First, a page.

How to sort your pension out and win at adulting

In association with Profile Pensions

Here’s a little known fact for you – I have a first class Economics degree and when I graduated I trained as an actuary. Yeah I know, I didn’t know what an actuary was either until I got the job, (it’s a lot of maths around pensions and insurance and risk), although I remember at the time reading somewhere that it was a job for ‘people who found accountancy too exciting’.

As you might well guess, it wasn’t really my dream job. What it does mean though is that I’m meant to know a bit about pensions.

What is it exactly about pensions that so many people find scary? Why do we bury our heads in the sand when it comes to long term finance? This attitude is particularly frustrating in the case of pensions as by the time you feel grown up enough to think about it, it’s TOO LATE. Okay, so it’s never too late exactly, but the younger you can start investing in a pension the better – money saved in your twenties is worth SO much more than in your forties. The state pension is currently only worth about £8,000 a year, so if you’re relying on this when you retire then you’re screwed. Sort out your pension NOW, however old you are.

Fortunately I did kind of twig this early on, (it would be a bit embarrassing if I hadn’t with the whole ‘working in pensions’ background), and I started paying into my first work pension scheme when I was 21. When I left that job to have Belle at 24 I took it upon myself to set up a stakeholder pension. I only paid in £60 a month initially, because I was on maternity leave and poor, but it has always been there, pottering along. Last year, when all the documents for my pensions could no longer fit into a lever arch file, I decided it was time to take action. I went through everything and it turned out, due to my flighty nature, that I had a total of seven pension pots from various jobs over the years.

Seven pensions is just a bit greedy isn’t it?

I went to an independent advisor, and they helped me streamline everything and transfer all seven into one pension pot. Just to reinforce the point about the earlier the better, that first pension that I paid into between the ages of 21 and 24? That’s now worth over £40,000. (Yeah, I know, I was surprised too.)

Is this making you think ‘Damn, I really should track down all my pensions and DO something with them?’


By the end of this post you are going to be digging that pretty little head of yours out of the sand and feeling excited about dealing with your pension situation. Well maybe not excited, unless you are a pension geek like me, but reassuringly positive at least.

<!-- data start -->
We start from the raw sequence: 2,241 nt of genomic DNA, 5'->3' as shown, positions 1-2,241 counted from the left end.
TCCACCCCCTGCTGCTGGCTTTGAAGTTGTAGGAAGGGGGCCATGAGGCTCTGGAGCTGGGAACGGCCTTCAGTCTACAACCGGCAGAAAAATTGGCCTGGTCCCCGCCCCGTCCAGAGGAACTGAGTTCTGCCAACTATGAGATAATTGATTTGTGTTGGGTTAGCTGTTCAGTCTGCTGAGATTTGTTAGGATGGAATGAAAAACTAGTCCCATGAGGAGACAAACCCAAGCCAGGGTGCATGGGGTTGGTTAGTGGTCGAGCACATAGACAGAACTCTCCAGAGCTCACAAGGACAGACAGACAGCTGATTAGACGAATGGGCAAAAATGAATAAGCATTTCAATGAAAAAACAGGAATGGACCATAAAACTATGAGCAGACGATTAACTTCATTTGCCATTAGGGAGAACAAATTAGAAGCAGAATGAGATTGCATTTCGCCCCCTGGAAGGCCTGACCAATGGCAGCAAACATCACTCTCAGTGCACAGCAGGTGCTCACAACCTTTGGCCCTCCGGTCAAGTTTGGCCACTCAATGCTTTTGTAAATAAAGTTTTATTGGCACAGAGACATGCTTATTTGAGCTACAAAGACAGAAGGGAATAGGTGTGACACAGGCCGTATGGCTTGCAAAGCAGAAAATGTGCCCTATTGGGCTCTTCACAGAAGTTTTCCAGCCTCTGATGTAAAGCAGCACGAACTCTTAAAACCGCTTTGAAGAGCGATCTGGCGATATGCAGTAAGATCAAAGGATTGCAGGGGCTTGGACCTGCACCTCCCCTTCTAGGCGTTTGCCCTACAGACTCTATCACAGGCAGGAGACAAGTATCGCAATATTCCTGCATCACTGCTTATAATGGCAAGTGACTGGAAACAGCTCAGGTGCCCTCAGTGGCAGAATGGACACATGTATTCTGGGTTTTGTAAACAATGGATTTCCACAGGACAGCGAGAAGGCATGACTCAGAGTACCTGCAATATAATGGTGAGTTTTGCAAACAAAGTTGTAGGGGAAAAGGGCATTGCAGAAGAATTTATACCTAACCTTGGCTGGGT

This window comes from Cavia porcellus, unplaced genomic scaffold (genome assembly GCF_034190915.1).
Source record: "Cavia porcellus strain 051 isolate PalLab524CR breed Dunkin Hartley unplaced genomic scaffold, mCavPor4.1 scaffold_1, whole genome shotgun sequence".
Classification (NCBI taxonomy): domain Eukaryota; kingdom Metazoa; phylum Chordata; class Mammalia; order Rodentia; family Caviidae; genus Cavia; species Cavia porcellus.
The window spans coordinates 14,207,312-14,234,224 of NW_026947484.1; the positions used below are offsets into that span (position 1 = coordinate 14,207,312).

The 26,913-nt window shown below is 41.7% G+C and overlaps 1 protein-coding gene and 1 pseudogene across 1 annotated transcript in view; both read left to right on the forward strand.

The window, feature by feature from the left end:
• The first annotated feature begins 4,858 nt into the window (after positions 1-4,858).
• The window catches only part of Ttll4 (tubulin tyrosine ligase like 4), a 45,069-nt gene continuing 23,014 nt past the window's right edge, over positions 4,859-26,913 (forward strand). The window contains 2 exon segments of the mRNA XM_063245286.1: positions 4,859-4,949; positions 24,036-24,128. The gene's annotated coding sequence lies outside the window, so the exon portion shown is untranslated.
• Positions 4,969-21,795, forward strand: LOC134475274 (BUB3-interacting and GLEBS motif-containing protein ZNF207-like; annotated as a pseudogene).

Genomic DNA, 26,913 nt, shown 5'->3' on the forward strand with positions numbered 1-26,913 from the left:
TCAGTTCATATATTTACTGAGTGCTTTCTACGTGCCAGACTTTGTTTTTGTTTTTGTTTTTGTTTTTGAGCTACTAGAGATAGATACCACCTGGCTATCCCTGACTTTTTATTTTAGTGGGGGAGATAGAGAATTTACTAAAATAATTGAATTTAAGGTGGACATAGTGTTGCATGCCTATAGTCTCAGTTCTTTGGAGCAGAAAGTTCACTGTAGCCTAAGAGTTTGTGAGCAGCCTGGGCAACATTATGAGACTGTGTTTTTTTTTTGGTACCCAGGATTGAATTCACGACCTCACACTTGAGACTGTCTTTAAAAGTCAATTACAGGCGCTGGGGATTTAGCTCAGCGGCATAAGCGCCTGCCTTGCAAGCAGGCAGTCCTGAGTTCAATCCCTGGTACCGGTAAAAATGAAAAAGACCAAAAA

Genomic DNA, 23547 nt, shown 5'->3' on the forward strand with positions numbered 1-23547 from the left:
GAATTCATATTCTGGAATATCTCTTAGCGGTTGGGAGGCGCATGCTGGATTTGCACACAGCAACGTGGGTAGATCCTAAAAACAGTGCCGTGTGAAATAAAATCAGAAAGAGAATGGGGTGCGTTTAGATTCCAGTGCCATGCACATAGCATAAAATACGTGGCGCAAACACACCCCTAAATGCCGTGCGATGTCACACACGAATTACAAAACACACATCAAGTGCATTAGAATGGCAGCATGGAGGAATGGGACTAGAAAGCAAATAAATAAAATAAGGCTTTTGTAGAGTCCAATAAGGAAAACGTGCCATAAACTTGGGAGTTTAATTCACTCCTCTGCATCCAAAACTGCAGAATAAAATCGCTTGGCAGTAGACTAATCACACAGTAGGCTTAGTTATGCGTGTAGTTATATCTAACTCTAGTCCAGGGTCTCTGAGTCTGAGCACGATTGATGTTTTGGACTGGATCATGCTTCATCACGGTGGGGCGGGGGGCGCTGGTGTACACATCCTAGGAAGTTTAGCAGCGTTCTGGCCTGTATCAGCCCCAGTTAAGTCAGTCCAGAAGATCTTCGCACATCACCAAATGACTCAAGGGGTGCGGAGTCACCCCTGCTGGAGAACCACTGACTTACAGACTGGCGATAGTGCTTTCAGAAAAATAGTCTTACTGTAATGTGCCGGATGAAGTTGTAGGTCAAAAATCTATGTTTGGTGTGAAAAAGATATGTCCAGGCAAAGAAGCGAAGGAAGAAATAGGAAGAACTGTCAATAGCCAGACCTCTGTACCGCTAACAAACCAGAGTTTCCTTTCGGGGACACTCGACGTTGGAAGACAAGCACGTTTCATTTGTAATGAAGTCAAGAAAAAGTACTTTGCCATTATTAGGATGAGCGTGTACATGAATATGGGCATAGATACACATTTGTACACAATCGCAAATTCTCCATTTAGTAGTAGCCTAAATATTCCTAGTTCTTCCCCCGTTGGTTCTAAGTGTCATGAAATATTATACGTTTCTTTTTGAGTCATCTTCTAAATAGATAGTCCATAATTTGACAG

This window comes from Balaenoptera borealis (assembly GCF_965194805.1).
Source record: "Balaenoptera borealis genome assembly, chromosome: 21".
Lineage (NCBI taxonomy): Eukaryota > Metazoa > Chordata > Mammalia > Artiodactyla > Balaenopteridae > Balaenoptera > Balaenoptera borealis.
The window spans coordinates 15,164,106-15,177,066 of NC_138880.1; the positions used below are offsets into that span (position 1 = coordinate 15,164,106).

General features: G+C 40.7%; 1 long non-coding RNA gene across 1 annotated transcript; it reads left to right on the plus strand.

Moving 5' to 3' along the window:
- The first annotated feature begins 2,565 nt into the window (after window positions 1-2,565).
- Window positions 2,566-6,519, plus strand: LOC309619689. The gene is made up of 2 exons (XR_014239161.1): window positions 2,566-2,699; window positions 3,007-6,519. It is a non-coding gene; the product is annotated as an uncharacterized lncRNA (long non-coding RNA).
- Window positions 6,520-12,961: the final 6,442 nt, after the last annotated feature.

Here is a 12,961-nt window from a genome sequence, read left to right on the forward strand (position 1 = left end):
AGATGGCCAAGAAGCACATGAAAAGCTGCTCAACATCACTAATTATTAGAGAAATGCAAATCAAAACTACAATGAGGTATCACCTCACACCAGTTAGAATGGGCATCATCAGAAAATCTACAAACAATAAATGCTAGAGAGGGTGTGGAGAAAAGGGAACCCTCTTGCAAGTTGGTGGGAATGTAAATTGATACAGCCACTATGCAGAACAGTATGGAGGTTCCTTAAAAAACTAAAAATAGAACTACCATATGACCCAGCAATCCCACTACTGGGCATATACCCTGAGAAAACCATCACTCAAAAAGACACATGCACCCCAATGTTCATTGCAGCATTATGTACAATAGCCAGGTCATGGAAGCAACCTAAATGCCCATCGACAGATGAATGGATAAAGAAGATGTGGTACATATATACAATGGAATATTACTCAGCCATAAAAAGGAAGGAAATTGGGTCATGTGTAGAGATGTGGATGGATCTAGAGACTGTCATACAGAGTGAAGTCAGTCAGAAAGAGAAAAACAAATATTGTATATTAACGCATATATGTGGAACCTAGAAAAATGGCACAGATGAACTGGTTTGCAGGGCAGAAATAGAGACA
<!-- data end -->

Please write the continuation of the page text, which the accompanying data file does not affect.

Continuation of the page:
how to get pension advice

So recently I spoke to Michelle Gribbin, Sales Director for a company called Profile Pensions. Profile Pensions has a very specific remit – to look at your existing pensions and help you decide whether or not you should switch pensions to get a better return. They can help you trace missing pensions and consolidate if you have more than one pension, if that’s what’s right for you.

‘We’re essentially a pension switching company,’ Michelle tells me. ‘We review people’s pension and advise on whether they should leave it where it is or whether they should switch. If they do switch, we then review it regularly, to make sure it’s performing well and suits that person’s individual needs. We’re not for people wanting to set up a pension from scratch – you’re better placed going to see someone face to face for that – we’re for people who want advice on existing pensions.’

So how does the process work exactly? Well, as a first step you get in touch with Profile Pensions and they take some basic information from you about your existing pensions. Profile Pensions then writes to those companies to find out as much as possible about your pension – transfer charges, flexibility, restrictions, that sort of thing. They will also do a fact find with you, to determine things like your attitude to risk, (I scored about as high as it’s possible to score last time I did one of these), and then they review everything and recommend whether or not you should switch.